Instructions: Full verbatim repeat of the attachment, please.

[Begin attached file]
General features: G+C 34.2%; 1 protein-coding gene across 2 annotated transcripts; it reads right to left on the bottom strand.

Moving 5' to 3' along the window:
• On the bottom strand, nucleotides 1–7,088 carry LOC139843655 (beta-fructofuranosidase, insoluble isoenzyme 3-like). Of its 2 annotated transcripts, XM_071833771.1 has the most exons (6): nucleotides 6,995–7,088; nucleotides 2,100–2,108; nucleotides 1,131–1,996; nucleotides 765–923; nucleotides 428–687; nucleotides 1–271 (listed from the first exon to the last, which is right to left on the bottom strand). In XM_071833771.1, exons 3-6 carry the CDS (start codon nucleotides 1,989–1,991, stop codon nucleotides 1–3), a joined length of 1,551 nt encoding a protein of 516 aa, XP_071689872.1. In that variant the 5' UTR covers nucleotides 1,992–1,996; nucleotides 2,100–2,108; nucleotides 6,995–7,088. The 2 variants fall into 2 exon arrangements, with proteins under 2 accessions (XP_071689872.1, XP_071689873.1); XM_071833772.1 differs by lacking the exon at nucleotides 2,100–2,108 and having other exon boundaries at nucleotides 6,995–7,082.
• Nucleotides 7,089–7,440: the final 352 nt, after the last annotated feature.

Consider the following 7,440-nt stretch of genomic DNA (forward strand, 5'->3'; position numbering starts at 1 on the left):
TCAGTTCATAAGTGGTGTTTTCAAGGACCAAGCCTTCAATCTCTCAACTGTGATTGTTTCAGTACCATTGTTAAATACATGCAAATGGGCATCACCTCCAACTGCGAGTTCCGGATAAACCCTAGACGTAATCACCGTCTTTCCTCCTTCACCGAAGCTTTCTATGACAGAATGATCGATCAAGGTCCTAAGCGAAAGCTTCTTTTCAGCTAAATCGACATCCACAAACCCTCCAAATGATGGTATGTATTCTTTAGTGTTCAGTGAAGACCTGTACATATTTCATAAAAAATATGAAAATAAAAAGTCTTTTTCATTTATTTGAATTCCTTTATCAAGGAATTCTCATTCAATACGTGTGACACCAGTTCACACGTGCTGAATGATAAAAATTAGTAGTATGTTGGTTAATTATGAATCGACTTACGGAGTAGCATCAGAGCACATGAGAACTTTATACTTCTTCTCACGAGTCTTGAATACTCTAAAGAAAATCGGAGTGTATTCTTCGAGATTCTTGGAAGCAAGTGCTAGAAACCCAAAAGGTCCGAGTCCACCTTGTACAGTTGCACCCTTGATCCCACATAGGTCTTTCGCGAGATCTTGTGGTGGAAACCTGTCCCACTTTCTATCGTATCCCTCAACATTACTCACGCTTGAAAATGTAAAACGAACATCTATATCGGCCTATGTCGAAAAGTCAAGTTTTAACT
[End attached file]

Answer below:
General features: G+C 34.2%; 1 protein-coding gene across 2 annotated transcripts; it reads right to left on the bottom strand.

Moving 5' to 3' along the window:
• On the bottom strand, nucleotides 1–7,088 carry LOC139843655 (beta-fructofuranosidase, insoluble isoenzyme 3-like). Of its 2 annotated transcripts, XM_071833771.1 has the most exons (6): nucleotides 6,995–7,088; nucleotides 2,100–2,108; nucleotides 1,131–1,996; nucleotides 765–923; nucleotides 428–687; nucleotides 1–271 (listed from the first exon to the last, which is right to left on the bottom strand). In XM_071833771.1, exons 3-6 carry the CDS (start codon nucleotides 1,989–1,991, stop codon nucleotides 1–3), a joined length of 1,551 nt encoding a protein of 516 aa, XP_071689872.1. In that variant the 5' UTR covers nucleotides 1,992–1,996; nucleotides 2,100–2,108; nucleotides 6,995–7,088. The 2 variants fall into 2 exon arrangements, with proteins under 2 accessions (XP_071689872.1, XP_071689873.1); XM_071833772.1 differs by lacking the exon at nucleotides 2,100–2,108 and having other exon boundaries at nucleotides 6,995–7,082.
• Nucleotides 7,089–7,440: the final 352 nt, after the last annotated feature.

Consider the following 7,440-nt stretch of genomic DNA (forward strand, 5'->3'; position numbering starts at 1 on the left):
TCAGTTCATAAGTGGTGTTTTCAAGGACCAAGCCTTCAATCTCTCAACTGTGATTGTTTCAGTACCATTGTTAAATACATGCAAATGGGCATCACCTCCAACTGCGAGTTCCGGATAAACCCTAGACGTAATCACCGTCTTTCCTCCTTCACCGAAGCTTTCTATGACAGAATGATCGATCAAGGTCCTAAGCGAAAGCTTCTTTTCAGCTAAATCGACATCCACAAACCCTCCAAATGATGGTATGTATTCTTTAGTGTTCAGTGAAGACCTGTACATATTTCATAAAAAATATGAAAATAAAAAGTCTTTTTCATTTATTTGAATTCCTTTATCAAGGAATTCTCATTCAATACGTGTGACACCAGTTCACACGTGCTGAATGATAAAAATTAGTAGTATGTTGGTTAATTATGAATCGACTTACGGAGTAGCATCAGAGCACATGAGAACTTTATACTTCTTCTCACGAGTCTTGAATACTCTAAAGAAAATCGGAGTGTATTCTTCGAGATTCTTGGAAGCAAGTGCTAGAAACCCAAAAGGTCCGAGTCCACCTTGTACAGTTGCACCCTTGATCCCACATAGGTCTTTCGCGAGATCTTGTGGTGGAAACCTGTCCCACTTTCTATCGTATCCCTCAACATTACTCACGCTTGAAAATGTAAAACGAACATCTATATCGGCCTATGTCGAAAAGTCAAGTTTTAACT